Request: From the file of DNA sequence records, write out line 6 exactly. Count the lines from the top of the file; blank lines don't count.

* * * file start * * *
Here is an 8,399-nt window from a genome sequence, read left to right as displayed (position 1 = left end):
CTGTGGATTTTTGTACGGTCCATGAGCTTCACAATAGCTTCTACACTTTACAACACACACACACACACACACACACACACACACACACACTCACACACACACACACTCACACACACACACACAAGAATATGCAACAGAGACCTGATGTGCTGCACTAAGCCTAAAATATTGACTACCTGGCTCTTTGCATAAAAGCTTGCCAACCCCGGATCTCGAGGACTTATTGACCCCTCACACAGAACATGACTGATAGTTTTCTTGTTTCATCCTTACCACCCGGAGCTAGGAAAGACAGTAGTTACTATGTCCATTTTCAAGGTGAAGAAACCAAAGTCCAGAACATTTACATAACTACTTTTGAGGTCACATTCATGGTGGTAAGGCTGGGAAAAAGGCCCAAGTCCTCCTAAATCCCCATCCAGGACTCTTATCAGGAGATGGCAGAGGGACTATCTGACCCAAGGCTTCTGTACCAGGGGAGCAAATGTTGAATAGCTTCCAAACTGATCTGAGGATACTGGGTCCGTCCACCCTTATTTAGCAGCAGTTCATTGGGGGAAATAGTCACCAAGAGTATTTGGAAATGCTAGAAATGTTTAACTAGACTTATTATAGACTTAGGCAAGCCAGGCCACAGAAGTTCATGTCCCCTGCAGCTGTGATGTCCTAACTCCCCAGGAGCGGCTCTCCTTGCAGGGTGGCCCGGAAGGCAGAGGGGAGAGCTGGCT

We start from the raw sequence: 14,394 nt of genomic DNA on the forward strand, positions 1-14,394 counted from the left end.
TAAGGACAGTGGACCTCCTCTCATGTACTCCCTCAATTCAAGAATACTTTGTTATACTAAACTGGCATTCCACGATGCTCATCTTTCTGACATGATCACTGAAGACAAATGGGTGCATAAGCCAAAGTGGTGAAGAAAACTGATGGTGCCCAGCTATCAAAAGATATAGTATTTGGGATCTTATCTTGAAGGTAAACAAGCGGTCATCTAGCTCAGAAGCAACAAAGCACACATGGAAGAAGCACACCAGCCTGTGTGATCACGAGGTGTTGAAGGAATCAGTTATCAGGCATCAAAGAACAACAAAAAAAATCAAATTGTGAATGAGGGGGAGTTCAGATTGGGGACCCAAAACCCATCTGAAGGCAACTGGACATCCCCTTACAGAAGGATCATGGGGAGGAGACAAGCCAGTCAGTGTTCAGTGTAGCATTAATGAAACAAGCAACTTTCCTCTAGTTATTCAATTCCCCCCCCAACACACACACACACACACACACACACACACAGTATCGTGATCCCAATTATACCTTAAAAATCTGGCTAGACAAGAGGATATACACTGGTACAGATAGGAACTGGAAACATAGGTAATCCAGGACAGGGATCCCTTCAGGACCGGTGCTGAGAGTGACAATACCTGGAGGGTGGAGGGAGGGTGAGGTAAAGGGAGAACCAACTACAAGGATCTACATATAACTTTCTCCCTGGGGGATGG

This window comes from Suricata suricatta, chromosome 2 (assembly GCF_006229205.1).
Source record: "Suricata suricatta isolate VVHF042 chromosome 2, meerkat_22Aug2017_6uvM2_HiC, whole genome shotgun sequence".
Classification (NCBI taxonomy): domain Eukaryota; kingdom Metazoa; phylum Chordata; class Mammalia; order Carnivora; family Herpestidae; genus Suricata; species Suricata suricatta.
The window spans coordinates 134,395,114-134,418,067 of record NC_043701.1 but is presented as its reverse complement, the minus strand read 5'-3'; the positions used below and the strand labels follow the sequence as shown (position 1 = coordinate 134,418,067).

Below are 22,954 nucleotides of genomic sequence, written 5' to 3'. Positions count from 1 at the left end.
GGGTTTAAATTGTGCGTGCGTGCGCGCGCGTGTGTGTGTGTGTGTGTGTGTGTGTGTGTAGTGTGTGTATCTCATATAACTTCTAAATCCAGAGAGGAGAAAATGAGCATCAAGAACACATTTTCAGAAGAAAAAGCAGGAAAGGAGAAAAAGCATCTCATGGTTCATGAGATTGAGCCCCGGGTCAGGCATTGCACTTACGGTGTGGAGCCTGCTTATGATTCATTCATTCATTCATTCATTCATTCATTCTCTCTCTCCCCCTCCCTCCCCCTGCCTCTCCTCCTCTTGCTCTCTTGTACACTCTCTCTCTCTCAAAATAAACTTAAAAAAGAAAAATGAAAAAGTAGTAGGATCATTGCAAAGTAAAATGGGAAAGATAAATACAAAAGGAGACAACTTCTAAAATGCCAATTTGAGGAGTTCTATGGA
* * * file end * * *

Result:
Source record: "Suricata suricatta isolate VVHF042 chromosome 2, meerkat_22Aug2017_6uvM2_HiC, whole genome shotgun sequence".